GEDMAN, CHARLES - America has long been the refuge of those from foreign lands who are oppressed by their own governments. Some of the best citizens we have are those who have thus sought the religious and political freedom denied them elsewhere. Springfield is fortunate in having many such men, and among the, an excellent example of what a foreigner can accomplish in this county, if he is intelligent and willing to work and learn, is Charles Gedman. Mr. Gedman was born in Russia, August 19, 1870, a son of Michael and Rose (Gemba) Gedman, born in the same place as their son. The father was a farmer, who died in 1887, but his wife survives, residing in Russia. They had two sons and three daughters, who, with the exception of one daughter came to America. The family are all Catholics.
Mr. Gedman was fortunate in possessing an educated mother, who taught him in his youth and implanted in his heart the desire for acquiring more knowledge. He speaks Russian, Polish, Lituanian, English and Bohemian, all learned from contact with men. In addition, he writes English well and reads fluently. While living in Russia he was a miner, but, believing he could do better in America, he came over in 1893 and located in Chicago. There he found employment in different lines, until 1895, when he came to Springfield to begin working in the coal mines. This was his occupation for some years, until he embarked in a coal business, July 1, 1902. His previous experience has served him well and he has developed a large and constantly growing trade.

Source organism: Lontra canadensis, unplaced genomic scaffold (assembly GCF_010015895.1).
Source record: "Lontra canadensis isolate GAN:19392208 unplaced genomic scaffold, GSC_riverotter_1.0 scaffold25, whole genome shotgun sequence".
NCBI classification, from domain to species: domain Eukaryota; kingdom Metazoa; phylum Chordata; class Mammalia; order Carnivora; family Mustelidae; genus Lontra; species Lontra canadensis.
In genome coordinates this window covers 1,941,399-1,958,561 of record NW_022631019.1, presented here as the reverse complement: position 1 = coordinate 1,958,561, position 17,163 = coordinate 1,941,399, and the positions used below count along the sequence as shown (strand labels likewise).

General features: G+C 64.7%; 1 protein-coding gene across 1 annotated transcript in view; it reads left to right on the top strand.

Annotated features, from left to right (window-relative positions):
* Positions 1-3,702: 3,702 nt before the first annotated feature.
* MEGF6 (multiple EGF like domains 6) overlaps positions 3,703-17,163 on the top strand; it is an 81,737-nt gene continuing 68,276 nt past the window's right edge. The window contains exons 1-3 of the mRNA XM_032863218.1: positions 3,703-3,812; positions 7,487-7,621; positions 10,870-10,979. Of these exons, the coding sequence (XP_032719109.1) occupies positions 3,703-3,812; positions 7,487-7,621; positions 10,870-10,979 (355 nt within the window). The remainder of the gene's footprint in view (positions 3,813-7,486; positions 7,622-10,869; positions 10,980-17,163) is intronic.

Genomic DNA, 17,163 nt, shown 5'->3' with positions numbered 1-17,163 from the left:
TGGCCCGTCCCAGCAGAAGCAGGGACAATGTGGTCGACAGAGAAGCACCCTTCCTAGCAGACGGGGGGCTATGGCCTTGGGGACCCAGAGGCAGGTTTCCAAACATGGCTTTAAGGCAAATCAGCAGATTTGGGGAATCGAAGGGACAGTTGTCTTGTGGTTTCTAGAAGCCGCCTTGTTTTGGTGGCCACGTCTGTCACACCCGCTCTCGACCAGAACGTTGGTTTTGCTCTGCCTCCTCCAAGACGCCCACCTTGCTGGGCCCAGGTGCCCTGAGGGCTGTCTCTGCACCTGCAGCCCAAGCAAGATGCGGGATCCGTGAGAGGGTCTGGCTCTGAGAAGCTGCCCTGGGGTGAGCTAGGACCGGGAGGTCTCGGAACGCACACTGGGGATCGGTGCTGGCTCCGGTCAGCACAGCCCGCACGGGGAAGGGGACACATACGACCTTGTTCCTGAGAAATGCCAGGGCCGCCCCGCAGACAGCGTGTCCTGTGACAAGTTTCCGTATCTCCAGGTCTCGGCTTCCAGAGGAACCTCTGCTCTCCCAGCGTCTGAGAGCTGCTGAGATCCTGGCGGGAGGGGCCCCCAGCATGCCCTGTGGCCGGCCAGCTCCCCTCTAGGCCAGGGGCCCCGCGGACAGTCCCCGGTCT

Mr. Gedman was married in Springfield, October 30, 1899, to Emelia Valtioncys, born in Russia, where her parents died. She has a brother and sister in America, and came in 1899, to join Mr. Gedman. They had bene sweethearts in their native land, and one of his reasons for leaving was to prepare a home for her. Two children have been born to them, Julia, attending St. Mary's Academy, and John. Mr. Gedman belongs to St. Vincent De Paul's Church of Springfield, being a consistent Catholic. He is a member of St. Joseph's Catholic Society, Eagles and the Lithuanian Citizens Club, and has belonged to the Guards of Grand Duke Vitaugh. Independent in politics, he votes for the men and principles he believes best suited to secure the interests of the people. His success is something of which he has every reason to be proud, for he is essentially a self-made man, and one who has had to struggle hard for all he possesses. It is such men who form the backbone of the nation and support it in any emergency.